My Why- Maker Monday Challenge #ccourses

Before I enrolled in #ccourses (if one can enroll in a community of those who share your philosophy) I strived to bring much of what I have learned from lurking around Connected Learning spaces and  our efforts to develop the Web Literacy Map into my new class EDU 106 (yes the 106 is a h/t to #DS106).

The class fulfills a university requirement for tech fluency but for me the class represents an opportunity to stress a teaching philosophy beyond the state and federal mandates of testing and curriculum.

The class revolves around my “Why.”

Make. Hack. Play. Learn.

I want this philosophy permeating the class. I want students exploring, building and connecting. I want them to understand and utilize both the values and design principles of connected learning.

The class meets as a hybrid. We have a face to face session every Monday and then meet online the rest of the week. I was supposed to have access to a mobile computing cart. Instead we make due with the cadre of computers, tablets, and phones studends drag with them. Not ideal, but atleast it is device agnostic.

To incorporate the my “Why?” of Make. Hack. Play. Learn I added a twenty minute feature each week called Maker Mondays. The student walk in. I provide minimal instruction and I watch and interact as they create and redesign meaning on their world.

Maker Monday Challenge One:

The first challenge was relatively tough. I wanted to create a safe zone for failing. I wanted students to realize learning is often rooted in struggle, but failing is fun when we have a common goal. I also wanted to have a high ceiling to judge students “tech fluency.”

The students had to remix danah boyd article, “Why Youth Heart Social Media.” by using memes only. Basically they had to find a blank meme, edit the picture and insert into a class website using an anchor link.

Mission Accomplished. No group could finish the task. This let us have a frank discussion about the rule of failing in learing and more explicitly the role of failure in making.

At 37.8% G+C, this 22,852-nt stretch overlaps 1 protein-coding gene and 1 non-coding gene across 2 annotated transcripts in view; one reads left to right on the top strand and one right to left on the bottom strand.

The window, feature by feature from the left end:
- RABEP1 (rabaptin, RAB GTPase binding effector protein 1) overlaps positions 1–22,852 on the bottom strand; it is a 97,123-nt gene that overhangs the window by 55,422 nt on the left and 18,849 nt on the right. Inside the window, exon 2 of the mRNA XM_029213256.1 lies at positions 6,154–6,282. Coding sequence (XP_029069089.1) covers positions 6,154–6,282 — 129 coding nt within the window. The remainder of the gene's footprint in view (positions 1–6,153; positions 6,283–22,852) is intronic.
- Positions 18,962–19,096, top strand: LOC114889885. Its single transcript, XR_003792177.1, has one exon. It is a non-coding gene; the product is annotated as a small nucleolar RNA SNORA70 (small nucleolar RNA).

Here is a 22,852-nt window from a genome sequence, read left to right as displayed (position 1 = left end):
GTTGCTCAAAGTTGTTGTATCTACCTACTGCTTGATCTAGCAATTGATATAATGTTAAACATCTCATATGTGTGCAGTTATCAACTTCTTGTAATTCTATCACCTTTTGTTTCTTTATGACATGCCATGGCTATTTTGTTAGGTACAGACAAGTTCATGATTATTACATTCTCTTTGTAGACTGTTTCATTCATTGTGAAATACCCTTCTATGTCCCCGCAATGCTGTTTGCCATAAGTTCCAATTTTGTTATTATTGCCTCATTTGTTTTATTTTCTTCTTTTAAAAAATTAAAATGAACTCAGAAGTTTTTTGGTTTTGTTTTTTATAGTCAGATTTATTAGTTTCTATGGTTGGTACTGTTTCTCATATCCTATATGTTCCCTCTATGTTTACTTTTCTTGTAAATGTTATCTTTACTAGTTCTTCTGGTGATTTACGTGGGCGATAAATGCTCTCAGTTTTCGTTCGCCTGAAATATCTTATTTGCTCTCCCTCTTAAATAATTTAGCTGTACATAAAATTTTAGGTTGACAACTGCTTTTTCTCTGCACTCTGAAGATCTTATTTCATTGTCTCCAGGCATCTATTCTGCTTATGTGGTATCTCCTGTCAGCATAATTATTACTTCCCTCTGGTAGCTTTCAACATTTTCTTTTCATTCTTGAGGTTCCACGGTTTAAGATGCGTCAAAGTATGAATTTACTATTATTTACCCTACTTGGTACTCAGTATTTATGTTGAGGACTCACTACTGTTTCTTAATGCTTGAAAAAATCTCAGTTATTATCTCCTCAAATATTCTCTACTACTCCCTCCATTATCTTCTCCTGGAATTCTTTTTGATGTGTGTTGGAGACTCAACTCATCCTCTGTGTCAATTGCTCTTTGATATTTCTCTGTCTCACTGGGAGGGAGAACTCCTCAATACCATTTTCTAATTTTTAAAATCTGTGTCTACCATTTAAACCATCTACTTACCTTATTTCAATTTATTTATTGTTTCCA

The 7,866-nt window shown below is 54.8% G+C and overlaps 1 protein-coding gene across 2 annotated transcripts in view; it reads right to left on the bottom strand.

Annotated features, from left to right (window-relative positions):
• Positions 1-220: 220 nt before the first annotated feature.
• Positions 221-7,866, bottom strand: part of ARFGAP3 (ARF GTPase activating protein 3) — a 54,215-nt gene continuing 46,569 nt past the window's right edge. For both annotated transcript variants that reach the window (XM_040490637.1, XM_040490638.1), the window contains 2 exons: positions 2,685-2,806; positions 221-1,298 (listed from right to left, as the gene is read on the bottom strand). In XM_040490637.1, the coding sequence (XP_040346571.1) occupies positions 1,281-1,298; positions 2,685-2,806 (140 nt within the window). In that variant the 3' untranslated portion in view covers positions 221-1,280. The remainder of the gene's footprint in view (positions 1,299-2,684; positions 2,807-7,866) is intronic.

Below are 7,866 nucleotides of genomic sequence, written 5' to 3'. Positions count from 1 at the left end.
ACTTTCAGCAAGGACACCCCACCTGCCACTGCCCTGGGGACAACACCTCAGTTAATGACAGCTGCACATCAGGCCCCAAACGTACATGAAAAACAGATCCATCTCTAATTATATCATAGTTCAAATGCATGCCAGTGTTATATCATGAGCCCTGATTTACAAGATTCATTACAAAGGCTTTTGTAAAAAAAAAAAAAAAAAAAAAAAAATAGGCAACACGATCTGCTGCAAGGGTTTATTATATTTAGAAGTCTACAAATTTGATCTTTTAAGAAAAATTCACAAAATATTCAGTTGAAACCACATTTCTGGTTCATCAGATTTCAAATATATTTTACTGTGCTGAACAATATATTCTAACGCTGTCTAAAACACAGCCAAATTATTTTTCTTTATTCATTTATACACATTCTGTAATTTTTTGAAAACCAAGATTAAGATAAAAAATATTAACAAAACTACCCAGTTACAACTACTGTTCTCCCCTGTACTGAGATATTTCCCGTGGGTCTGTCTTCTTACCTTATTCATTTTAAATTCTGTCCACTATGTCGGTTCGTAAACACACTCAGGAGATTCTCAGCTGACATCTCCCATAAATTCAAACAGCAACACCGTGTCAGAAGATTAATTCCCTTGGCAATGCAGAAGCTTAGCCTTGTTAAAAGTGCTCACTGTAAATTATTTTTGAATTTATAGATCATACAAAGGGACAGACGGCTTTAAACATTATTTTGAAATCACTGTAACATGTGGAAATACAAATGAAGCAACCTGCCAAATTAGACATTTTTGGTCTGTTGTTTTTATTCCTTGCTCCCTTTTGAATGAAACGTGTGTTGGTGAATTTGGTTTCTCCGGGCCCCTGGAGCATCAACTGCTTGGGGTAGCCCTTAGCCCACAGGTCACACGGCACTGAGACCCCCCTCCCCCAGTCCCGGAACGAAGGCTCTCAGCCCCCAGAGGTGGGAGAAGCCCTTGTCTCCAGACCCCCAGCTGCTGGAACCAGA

In terms of judging tech fluency I also got a clear (but bleak) picture. Only two groups could make a meme. One group could add the pic to the class website. No group could link to the website. In fact when asked no one could explain in anyway what the letters, “href” meant.

Maker Monday Challenge Two:

In the next challenge I wanted to stress that making and connected learning do not take technology. The groups had to remix, boyd’s ideas of community without using technology. We saw Venn diagrams and even a few skits. The students really latched onto an idea that a summary in many ways is just a remix of words.

Make Monday Challenge Three:

The next week I began to focus on the Mozilla Web Literacy Map and the webmaker.org tools. I asked them the students to use Mozilla’s Popcorn Maker in order to create a class remix of our theme: Make. Hack. Play. Learn.

Maker Monday Challenge Four:

We have spent the last week or so discussing online collaborative inquiry. I have stressed that I do not believe learning or the brain has changed due to technology, but that the practices favored in a networked society have evolved. This conversation has centered around Jenkins’s idea of competencies for participatory learning.

This week we will continue to explore literacy in a participatory culture by socially annotating a reading from #ccourses:

Greg McVerry

Greg McVerry is a teacher, researcher and scholar at Southern Connecticut State University.

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